As an example, I have been trying to establish a wildflower meadow on a strip of grass verge in my road. It is in the same kind of location as this waypoint- grass verge between the pavement and the road. If that was my land, I would be able to do what I want, but it’s the council’s land, and they keep showing up to mow it at inconsistent intervals, despite being asked by several residents not to. Shows how much “ownership” we have - 0. A little library here would be on council land. We would probably require permission to put one there and if we did it would be on public property.

Laws vary.

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This Wayspot was located over 70 meters away from the correct location of the object. The Wayspot was also located on the property of a single family home. This is why it was removed.

I have restored the Wayspot and moved it to its correct location.

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They restored the stop, so that clarifies that an LFL on municipal property across the sidewalk from a single family home is an eligible Wayspot.

ty for the tag. i think this is a terrible decision but will skip any future strip lfl’s instead of rejecting.

now what is the rule for places like where i live where there is no sidewalk? the town owns right of way in front of all the homes. does the town having right of way mean that it is okay to put an lfl there and submit it as a wayspot?


I agree that if it is in front of someone’s house in a typical US neighborhood, it should be rejected. Most people have no idea about where their actual property line ends and the city begins…most people have no reason to care. But effectively, I think most people ‘consider’ that as their property. They are fully responsible for taking care of it every where I’ve ever lived in the US (and Kenya for that matter). The city sure isn’t going to come mow or landscape for you!

If people would be bothered by a group standing on the side walk to do a Pogo raid at a gym placed on one side of the sidewalk, they would be equally as miffed about them standing in the same place if the gym was placed on the opposite side of the sidewalk.

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They do in the UK, so these things vary. Sounds like they vary in the US too with different laws in different cities, based on the outcome here.

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Yes, the laws on property lines do vary from state of state and even within states between municipalities, but the responsibility for taking care of that part of the property – I don’t think that varies at all. I’ve never ever been anywhere (in the US) where the homeowner is not responsible for taking care of that little strip of land. And I have lived in a lot of places in the US (and other countries too :blush:).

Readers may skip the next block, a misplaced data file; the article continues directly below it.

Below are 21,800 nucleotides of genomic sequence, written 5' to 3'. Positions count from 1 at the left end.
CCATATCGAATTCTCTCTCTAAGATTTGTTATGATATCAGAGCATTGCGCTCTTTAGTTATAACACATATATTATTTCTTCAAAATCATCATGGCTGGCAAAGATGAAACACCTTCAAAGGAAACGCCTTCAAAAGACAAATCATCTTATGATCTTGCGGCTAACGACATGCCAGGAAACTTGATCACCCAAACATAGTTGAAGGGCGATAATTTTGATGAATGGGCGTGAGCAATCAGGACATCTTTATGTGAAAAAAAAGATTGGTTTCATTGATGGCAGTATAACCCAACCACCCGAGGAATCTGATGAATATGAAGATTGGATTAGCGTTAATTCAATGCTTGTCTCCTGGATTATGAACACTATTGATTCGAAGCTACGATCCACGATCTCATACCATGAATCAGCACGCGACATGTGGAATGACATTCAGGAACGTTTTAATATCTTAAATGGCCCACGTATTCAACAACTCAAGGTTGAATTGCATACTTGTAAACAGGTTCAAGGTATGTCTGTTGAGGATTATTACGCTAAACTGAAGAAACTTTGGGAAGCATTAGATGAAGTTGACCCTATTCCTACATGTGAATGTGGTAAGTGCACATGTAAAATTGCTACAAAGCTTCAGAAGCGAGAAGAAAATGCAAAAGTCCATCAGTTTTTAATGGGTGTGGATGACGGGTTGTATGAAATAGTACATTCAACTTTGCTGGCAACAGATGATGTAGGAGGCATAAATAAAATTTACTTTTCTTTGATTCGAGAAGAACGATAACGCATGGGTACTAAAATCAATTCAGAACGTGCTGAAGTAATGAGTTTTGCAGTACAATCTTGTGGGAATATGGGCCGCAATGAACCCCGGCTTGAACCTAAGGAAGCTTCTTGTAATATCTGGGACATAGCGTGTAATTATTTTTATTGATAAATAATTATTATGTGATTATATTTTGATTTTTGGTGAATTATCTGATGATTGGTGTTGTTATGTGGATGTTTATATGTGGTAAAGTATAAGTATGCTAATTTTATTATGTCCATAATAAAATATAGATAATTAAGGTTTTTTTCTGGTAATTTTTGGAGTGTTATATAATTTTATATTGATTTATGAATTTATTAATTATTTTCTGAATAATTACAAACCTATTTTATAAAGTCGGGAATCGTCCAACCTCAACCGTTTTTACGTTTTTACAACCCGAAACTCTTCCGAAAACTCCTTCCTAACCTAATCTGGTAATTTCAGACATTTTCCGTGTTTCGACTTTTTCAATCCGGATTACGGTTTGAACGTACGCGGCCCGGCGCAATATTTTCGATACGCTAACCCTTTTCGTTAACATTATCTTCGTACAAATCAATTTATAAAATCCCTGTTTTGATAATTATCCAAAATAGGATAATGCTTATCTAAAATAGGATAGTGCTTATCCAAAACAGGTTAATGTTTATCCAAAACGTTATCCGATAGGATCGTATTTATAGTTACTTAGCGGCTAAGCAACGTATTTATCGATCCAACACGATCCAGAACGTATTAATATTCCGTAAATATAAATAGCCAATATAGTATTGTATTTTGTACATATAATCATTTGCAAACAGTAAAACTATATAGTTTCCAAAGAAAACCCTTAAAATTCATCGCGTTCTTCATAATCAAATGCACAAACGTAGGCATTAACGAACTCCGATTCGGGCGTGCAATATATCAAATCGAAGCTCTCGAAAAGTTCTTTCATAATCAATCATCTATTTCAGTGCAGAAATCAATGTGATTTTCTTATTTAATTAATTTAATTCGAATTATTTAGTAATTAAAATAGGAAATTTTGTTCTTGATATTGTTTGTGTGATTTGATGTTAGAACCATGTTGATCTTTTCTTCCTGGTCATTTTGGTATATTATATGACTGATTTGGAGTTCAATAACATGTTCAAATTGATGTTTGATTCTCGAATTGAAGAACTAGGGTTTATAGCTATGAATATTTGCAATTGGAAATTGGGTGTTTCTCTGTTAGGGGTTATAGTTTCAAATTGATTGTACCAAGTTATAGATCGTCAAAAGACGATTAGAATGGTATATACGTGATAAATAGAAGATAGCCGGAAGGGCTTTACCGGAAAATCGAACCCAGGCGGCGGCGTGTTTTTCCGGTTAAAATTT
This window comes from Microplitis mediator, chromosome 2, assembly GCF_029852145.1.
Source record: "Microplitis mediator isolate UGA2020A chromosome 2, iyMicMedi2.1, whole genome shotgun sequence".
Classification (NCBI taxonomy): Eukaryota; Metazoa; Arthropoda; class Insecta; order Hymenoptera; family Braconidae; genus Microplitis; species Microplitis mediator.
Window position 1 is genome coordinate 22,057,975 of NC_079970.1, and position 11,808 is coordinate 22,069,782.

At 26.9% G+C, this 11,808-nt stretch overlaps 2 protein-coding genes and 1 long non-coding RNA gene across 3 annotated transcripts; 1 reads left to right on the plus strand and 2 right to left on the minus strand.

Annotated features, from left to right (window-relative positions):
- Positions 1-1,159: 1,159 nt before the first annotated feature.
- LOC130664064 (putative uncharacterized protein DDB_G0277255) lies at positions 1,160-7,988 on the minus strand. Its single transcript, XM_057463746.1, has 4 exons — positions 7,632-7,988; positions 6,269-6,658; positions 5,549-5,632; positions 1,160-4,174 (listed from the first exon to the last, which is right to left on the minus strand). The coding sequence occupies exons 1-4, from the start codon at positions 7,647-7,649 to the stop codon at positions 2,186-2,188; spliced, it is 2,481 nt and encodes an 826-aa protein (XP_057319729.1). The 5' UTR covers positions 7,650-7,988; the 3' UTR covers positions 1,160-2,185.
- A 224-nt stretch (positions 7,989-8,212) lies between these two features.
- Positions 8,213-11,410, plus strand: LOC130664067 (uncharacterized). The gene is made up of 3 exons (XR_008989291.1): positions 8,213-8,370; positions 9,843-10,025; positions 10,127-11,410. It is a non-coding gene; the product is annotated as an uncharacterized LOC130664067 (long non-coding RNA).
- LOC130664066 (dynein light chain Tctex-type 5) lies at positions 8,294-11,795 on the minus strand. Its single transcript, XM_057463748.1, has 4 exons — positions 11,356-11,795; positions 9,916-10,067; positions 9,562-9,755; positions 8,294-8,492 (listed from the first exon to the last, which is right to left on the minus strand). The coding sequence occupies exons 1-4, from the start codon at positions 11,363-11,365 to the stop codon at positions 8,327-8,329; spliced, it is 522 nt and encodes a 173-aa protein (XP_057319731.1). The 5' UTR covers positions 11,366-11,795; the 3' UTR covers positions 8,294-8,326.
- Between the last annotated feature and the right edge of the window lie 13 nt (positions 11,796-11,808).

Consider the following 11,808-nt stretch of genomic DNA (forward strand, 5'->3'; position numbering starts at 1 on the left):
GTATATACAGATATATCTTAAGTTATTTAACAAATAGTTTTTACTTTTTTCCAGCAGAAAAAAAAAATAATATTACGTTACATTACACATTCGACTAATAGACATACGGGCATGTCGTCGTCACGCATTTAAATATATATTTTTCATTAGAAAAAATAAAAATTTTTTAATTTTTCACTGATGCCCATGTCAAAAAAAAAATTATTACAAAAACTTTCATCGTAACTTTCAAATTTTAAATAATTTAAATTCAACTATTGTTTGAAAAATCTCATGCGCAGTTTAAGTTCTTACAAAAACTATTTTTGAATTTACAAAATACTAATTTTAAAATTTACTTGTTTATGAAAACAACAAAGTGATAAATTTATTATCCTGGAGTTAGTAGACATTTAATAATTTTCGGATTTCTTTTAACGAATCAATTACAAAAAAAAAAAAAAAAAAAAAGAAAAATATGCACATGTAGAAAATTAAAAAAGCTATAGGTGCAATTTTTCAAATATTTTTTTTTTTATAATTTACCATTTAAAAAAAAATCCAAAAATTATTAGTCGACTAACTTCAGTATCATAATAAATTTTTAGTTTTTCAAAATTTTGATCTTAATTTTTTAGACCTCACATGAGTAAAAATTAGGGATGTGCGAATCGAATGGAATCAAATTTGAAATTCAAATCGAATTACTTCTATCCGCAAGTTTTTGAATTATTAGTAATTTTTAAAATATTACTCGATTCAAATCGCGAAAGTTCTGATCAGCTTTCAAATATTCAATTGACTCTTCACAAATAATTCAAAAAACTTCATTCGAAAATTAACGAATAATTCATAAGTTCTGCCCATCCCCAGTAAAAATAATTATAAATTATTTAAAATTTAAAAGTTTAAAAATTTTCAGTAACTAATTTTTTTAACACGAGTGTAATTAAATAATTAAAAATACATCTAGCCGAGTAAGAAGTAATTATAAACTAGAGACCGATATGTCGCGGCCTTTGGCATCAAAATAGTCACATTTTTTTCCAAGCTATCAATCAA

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In fact, in the US, in many states, it’s the homeowners responsibility to maintain and repair the sidewalk, whether the property is owned by the homeowner or not.

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@Leedle95 You might be responsible for mowing the parkway if you don’t like an unkempt patch of grass in front of your home. But you don’t have the right to tell someone they cannot stand on that area. Even if it bothers you.

I wouldn’t say people have no clue where the boundaries lie. In the municipality I live in homeowners are only allowed fencing and driveway curbs up to a specific point. If you pave your driveway, the municipality can rip up the part near the road belonging to them if needed and then replace with asphalt rather than whatever you initially had. When they did work on my street they dug up the street and the part in front of the houses that is owned by the municipality when doing water mains and then replaced as they saw fit. If you want to put anything on the easement you need to put in a request to the municipality.
Here I notice LFLs are popping up all over the place on PRP but typically when that place has a fence or shrub fencing separating it from the “the easement”. It is not often to have sidewalks in smaller municipalities and even less to see a sidewalk separating the easement.
I personally don’t police the LFLs on the easements as I am already getting enough backlash for removing ineligible wayspots that are no longer there, unsafe, or on school grounds. As well as moving some to their actual location. Although I have put a few that are farther up on the actual PRP.

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Didn’t say All homeowners have no clue. Said most don’t because they have no need to.

I know Niantic hates blanket rules, but the rule should be no Wayspots in front of single family private residential homes. I can’t believe that they allow these. Even if the family who put out the Little Free Library doesn’t mind the extra traffic from players, it impacts the other neighbors.


@LozaraGO You can actually be cited by the city for not taking care of it. It’s not just a nicety. And of course you can’t make a person leave, though I am sure the police would respond and make people move along if requested.

The conversation is getting to the absurd though. Why would you propose potentially annoying a family/homeowner? One more Pokestop or portal just isn’t worth not being respectful of neighbors and their space. I can only suspect those arguing so hard want their own stop in their yard???


@Leedle95 Because my neighbors and I want the stop. We play together. We have a neighborhood discord, and we spoke about it when the stop disappeared. It’s frustrating that random people had our stop removed when it abides by all of niantic’s rules. And niantic gave it back to us! They’ve ruled on our appeal and stated that the stop is eligible. So I agree. The conversation is moot and I would love to move on.